Derniers Contes

By Edgar Allan Poe

Page 100

" t
L " u ou v
[S] " w
? " x
i " y
<- " z

Il s'agit de communiquer cette note:

"We must see you immediately upon a matter of great importance.
Plots have been discovered, and the conspirators are in our hands.

On ecrirait ces mots:


Voila qui a certainement une apparence fort compliquee, et paraitrait
un chiffre fort difficile a quiconque ne serait pas verse, en
cryptographie. Mais on remarquera que _a_, par exemple, n'est jamais
represente par un autre signe que ), _b_ par un autre signe que ( et
ainsi de suite. Ainsi, par la decouverte, accidentelle ou non, d'une
seule des lettres, la personne interceptant la missive aurait deja un
grand avantage, et pourrait appliquer cette connaissance a tous les cas
ou le signe en question est employe dans le chiffre.

D'autre part, les cryptographies, qui nous ont ete envoyees par notre
correspondant de Stonington, identiques en construction avec le chiffre
resolu par Berryer, n'offrent pas ce meme avantage.

Examinons par exemple la seconde de ces enigmes. Sa phrase-clef est:
"_Suaviter in modo, fortiter in re._"

Placons maintenant l'alphabet sous cette phrase, lettre sous lettre;
nous aurons:



ou l'on voit que: a est pris pour c
d " " " m
e " " " g, u et z
f " " " o
i " " " e, i, s et w
m " " " k

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Text Comparison with Selections from Poe

Page 0
It is believed, however, that the teacher can take up this Introduction with the pupil in such a way as to make it helpful, significant, and interesting.
Page 2
At the University he drank wine, though not intemperately, and played cards a great deal, the end of the term finding him with gambling debts of twenty-five hundred dollars.
Page 3
He left, alone and penniless, in March, 1831.
Page 16
(This does not refer to the small collections for study in schools.
Page 24
Oh, may her sleep, Which is enduring, so be deep! Heaven have her in its sacred keep! This chamber changed for one more holy, 40 This bed for one more melancholy, I pray to God that she may lie Forever with unopened eye, While the pale sheeted ghosts go by! My love, she sleeps.
Page 29
But he spoke to reassure me, And he kissed my pallid brow, While a reverie came o'er me, 15 And to the church-yard bore me, And I sighed to him before me, Thinking him dead D'Elormie, "Oh, I am happy now!" And thus the words were spoken, .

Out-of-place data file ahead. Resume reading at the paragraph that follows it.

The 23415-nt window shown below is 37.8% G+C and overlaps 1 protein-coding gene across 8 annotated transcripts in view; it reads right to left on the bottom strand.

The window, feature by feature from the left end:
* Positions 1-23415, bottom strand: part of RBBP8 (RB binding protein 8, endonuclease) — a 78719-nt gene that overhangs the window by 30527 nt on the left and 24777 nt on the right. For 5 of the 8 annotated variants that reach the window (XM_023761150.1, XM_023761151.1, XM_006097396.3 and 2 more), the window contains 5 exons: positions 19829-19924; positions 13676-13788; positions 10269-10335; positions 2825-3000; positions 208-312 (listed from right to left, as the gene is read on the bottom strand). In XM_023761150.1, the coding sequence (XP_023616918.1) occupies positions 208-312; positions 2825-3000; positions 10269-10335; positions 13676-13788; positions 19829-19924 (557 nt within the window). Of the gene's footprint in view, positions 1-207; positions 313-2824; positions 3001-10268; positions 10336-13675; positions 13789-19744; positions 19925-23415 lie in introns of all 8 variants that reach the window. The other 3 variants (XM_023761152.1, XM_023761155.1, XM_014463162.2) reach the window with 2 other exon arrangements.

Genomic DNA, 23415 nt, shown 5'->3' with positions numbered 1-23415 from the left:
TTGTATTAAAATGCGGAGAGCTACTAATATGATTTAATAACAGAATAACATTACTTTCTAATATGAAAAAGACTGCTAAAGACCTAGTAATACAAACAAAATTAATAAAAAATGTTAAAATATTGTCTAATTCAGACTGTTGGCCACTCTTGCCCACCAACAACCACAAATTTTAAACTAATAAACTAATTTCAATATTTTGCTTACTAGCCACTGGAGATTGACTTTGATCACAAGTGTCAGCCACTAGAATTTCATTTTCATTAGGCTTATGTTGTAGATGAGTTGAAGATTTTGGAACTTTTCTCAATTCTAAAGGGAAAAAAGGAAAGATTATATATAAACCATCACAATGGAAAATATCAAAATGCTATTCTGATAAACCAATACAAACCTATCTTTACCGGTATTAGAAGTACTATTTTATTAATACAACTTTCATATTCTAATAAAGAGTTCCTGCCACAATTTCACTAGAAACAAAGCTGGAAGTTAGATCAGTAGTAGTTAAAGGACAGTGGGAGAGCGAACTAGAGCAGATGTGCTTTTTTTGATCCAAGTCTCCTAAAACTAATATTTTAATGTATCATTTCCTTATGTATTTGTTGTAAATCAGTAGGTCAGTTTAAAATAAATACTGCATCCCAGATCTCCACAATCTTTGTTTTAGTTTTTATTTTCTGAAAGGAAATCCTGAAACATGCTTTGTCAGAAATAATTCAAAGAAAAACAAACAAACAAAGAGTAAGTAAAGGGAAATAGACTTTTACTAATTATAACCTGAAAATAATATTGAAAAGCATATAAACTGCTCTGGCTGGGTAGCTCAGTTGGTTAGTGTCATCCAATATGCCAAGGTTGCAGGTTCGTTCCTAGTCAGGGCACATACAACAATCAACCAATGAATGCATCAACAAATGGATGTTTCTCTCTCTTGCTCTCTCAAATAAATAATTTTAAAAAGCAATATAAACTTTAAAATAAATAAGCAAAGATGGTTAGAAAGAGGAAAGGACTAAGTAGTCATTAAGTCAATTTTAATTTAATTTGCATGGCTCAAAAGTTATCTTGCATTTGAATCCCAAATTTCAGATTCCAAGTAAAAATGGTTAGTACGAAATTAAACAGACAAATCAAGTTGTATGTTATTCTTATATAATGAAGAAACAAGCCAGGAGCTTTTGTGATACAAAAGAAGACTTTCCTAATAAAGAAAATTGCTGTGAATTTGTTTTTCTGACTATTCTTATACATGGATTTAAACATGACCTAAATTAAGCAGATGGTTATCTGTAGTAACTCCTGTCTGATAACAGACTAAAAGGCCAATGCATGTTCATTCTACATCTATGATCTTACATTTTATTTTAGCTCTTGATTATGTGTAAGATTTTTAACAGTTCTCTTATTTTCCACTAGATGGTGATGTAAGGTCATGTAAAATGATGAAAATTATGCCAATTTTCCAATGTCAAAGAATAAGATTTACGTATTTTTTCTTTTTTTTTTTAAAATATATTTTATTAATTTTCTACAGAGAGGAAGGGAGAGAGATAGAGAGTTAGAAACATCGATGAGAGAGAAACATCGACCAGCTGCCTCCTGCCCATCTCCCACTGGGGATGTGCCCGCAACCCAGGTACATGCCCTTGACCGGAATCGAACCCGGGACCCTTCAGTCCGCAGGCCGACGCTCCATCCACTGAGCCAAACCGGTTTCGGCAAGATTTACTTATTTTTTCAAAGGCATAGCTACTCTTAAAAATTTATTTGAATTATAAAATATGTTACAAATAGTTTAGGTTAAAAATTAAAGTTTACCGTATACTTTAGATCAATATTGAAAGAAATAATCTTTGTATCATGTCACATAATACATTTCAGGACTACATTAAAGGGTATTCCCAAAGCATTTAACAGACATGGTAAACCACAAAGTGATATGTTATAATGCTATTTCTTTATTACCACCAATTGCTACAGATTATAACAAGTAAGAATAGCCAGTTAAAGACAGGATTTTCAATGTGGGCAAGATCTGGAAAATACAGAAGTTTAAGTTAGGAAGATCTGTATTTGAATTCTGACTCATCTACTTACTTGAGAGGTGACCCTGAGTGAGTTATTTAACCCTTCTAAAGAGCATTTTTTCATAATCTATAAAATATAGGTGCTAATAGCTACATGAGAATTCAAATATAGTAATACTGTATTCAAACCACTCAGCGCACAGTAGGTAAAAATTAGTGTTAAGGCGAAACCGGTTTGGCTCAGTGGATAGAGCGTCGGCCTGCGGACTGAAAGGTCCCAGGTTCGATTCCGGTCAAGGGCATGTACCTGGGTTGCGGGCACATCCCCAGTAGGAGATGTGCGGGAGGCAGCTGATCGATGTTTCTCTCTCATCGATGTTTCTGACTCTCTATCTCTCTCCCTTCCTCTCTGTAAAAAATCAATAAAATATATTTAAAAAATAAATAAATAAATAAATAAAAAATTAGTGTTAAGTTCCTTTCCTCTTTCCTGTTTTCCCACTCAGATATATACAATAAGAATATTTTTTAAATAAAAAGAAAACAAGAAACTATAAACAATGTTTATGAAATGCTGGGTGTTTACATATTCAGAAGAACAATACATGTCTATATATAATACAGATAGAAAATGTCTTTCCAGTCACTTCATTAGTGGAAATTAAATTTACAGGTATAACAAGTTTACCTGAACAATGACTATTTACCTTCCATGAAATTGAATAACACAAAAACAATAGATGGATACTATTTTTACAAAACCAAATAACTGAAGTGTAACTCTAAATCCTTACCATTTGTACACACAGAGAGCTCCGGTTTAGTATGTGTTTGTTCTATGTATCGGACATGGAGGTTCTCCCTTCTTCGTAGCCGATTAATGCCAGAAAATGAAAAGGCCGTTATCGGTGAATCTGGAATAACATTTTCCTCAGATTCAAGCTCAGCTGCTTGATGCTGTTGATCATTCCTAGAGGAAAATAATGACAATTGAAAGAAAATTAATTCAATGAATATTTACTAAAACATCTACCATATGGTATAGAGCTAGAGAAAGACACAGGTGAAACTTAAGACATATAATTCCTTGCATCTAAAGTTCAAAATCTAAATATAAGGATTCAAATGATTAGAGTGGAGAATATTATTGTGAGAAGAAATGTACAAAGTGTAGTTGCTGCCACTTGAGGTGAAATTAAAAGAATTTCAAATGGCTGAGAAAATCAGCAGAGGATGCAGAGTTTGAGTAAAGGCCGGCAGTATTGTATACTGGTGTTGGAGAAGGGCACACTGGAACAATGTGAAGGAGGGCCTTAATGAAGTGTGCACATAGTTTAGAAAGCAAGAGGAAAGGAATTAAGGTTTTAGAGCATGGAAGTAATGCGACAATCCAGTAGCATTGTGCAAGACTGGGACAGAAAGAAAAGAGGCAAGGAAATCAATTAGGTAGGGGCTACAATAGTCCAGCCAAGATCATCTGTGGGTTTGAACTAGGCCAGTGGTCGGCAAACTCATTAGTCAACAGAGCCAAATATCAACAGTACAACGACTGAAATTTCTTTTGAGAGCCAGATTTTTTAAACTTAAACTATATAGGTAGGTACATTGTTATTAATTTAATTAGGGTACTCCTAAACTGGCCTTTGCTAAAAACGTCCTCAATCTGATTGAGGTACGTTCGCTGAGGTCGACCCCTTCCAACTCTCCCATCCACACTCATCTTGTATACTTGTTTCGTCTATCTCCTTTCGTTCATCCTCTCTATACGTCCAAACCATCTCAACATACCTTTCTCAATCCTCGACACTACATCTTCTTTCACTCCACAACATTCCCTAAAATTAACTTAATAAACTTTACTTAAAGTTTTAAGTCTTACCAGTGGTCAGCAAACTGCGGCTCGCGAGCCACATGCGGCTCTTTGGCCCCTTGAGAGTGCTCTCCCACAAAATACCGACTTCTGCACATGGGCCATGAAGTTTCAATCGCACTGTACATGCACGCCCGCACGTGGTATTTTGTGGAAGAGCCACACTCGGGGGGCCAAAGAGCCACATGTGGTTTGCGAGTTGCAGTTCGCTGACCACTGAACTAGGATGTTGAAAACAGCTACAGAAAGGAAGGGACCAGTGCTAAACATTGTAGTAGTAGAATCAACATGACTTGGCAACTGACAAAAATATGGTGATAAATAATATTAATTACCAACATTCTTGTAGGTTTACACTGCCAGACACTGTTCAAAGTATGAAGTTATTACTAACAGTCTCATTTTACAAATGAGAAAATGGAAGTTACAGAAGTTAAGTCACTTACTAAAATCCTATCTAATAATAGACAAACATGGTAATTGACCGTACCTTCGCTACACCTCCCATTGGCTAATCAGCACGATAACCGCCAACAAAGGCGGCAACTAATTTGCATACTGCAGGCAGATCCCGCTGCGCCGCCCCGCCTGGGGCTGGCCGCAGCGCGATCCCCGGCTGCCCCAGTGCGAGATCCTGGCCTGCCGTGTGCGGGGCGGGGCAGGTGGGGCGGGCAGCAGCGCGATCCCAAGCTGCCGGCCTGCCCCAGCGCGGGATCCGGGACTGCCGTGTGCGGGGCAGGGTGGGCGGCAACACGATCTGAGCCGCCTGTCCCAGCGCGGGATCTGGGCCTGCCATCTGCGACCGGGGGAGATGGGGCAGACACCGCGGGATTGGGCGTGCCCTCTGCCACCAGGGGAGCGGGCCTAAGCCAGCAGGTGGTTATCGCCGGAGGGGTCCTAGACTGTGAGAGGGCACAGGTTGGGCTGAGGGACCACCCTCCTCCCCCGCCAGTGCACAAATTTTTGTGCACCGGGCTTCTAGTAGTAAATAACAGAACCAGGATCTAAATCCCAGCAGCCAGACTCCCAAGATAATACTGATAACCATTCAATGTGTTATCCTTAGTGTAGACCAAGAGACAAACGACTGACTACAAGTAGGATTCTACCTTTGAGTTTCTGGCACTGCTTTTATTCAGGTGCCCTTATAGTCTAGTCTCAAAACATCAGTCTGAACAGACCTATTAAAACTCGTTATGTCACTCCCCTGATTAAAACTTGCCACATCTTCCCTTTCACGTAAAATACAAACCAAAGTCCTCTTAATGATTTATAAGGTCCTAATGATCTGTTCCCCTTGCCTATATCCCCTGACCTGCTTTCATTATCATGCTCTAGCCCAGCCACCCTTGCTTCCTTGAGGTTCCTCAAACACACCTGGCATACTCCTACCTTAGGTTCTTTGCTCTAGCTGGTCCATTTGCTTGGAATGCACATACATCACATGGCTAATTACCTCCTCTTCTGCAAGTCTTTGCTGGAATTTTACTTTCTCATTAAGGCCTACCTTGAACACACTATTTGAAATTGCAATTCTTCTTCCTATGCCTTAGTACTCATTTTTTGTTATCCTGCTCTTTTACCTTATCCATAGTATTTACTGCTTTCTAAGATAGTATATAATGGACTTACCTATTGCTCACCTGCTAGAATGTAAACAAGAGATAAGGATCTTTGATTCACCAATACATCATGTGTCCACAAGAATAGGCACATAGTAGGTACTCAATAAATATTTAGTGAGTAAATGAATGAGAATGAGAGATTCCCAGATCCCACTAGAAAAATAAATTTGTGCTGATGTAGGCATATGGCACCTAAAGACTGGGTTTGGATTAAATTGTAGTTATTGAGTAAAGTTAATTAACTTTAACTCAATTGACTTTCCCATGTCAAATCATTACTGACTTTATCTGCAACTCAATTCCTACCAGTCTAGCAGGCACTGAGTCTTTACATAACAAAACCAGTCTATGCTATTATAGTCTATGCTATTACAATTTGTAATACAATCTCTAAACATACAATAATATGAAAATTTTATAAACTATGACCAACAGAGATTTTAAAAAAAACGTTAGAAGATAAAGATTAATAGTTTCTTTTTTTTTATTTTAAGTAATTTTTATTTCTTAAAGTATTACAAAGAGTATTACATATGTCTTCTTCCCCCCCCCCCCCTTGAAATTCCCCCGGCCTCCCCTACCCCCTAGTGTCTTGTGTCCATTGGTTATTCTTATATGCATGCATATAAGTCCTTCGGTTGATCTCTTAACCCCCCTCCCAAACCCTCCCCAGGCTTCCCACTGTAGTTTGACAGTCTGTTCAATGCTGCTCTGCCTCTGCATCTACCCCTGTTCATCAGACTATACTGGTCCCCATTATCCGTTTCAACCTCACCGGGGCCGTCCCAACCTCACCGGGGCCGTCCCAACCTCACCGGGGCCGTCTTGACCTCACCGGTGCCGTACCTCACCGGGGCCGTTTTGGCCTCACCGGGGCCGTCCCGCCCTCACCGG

Page 31
40 DREAM-LAND By a route obscure and lonely, Haunted by ill angels only, Where an Eidolon, named Night, On a black throne reigns upright, I have reached these lands but newly .
Page 32
Bottomless vales and boundless floods, And chasms and caves and Titan woods, 10 With forms that no man can discover For the tears that drip all over; Mountains toppling evermore Into seas without a shore; Seas that restlessly aspire, 15 Surging, unto skies of fire; Lakes that endlessly outspread Their lone waters, lone and dead,-- Their still waters, still and chilly With the snows of the lolling lily.
Page 41
" And, veritably, Sol is right enough.
Page 49
ANNABEL LEE It was many and many a year ago, In a kingdom by the sea, That a maiden there lived whom you may know By the name of Annabel Lee; And this maiden she lived with no other thought .
Page 56
The now ghastly pallor of the skin, and the now miraculous lustre of the eye, above all things startled and even awed me.
Page 61
We pored together over such works as the Ververt and Chartreuse of Gresset; the Belphegor of Machiavelli; the Heaven and Hell of Swedenborg; the Subterranean Voyage of Nicholas Klimm by Holberg; the Chiromancy of Robert Flud, of Jean D'Indaginé, and of De la Chambre; the Journey into the Blue Distance of Tieck; and the City of the Sun of Campanella.
Page 65
wild overstrained air of vivacity with which he hearkened, or apparently hearkened, to the words of the tale, I might well have congratulated myself upon the success of my design.
Page 101
[1] [Footnote 1: See Archimedes, _De iis Ques in Humido Vehuntur_, lib ii.
Page 117
"Get up the main trunk first, and then I will tell you which way to go--and here--stop! take this beetle with you.
Page 128
"You remember that when I went to the table, for the purpose of making a sketch of the beetle, I found no paper where it was usually kept.
Page 130
Do you observe how mere an accident it was that these events should have.
Page 138
Page 142
the cant of diplomacy.
Page 148
' This response of the schoolboy lies at the bottom of all the spurious profundity which has been attributed to Rochefoucauld, to La Bruyère, to Machiavelli, and to Campanella.